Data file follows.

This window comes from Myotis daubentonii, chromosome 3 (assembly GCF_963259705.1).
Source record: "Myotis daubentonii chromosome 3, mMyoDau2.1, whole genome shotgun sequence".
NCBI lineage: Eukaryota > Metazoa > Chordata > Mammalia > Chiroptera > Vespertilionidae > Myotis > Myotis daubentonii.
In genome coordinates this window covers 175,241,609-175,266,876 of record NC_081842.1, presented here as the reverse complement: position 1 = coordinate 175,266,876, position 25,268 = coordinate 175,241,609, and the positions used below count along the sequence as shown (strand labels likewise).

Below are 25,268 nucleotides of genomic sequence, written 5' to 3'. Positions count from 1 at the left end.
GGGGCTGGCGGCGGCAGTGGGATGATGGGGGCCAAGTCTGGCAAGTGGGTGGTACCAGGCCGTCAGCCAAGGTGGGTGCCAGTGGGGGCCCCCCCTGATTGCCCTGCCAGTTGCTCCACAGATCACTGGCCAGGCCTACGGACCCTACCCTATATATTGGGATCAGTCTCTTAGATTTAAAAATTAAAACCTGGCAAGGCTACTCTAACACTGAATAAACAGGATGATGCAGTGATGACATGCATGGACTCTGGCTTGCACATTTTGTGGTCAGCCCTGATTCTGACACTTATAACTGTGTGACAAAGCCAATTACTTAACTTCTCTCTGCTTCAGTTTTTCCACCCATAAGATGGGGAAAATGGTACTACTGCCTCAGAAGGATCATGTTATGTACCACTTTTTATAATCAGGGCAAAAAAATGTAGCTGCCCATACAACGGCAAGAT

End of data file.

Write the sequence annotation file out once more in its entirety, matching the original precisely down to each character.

This window comes from Myotis daubentonii, chromosome 3 (assembly GCF_963259705.1).
Source record: "Myotis daubentonii chromosome 3, mMyoDau2.1, whole genome shotgun sequence".
NCBI lineage: Eukaryota > Metazoa > Chordata > Mammalia > Chiroptera > Vespertilionidae > Myotis > Myotis daubentonii.
In genome coordinates this window covers 175,241,609-175,266,876 of record NC_081842.1, presented here as the reverse complement: position 1 = coordinate 175,266,876, position 25,268 = coordinate 175,241,609, and the positions used below count along the sequence as shown (strand labels likewise).

Below are 25,268 nucleotides of genomic sequence, written 5' to 3'. Positions count from 1 at the left end.
GGGGCTGGCGGCGGCAGTGGGATGATGGGGGCCAAGTCTGGCAAGTGGGTGGTACCAGGCCGTCAGCCAAGGTGGGTGCCAGTGGGGGCCCCCCCTGATTGCCCTGCCAGTTGCTCCACAGATCACTGGCCAGGCCTACGGACCCTACCCTATATATTGGGATCAGTCTCTTAGATTTAAAAATTAAAACCTGGCAAGGCTACTCTAACACTGAATAAACAGGATGATGCAGTGATGACATGCATGGACTCTGGCTTGCACATTTTGTGGTCAGCCCTGATTCTGACACTTATAACTGTGTGACAAAGCCAATTACTTAACTTCTCTCTGCTTCAGTTTTTCCACCCATAAGATGGGGAAAATGGTACTACTGCCTCAGAAGGATCATGTTATGTACCACTTTTTATAATCAGGGCAAAAAAATGTAGCTGCCCATACAACGGCAAGAT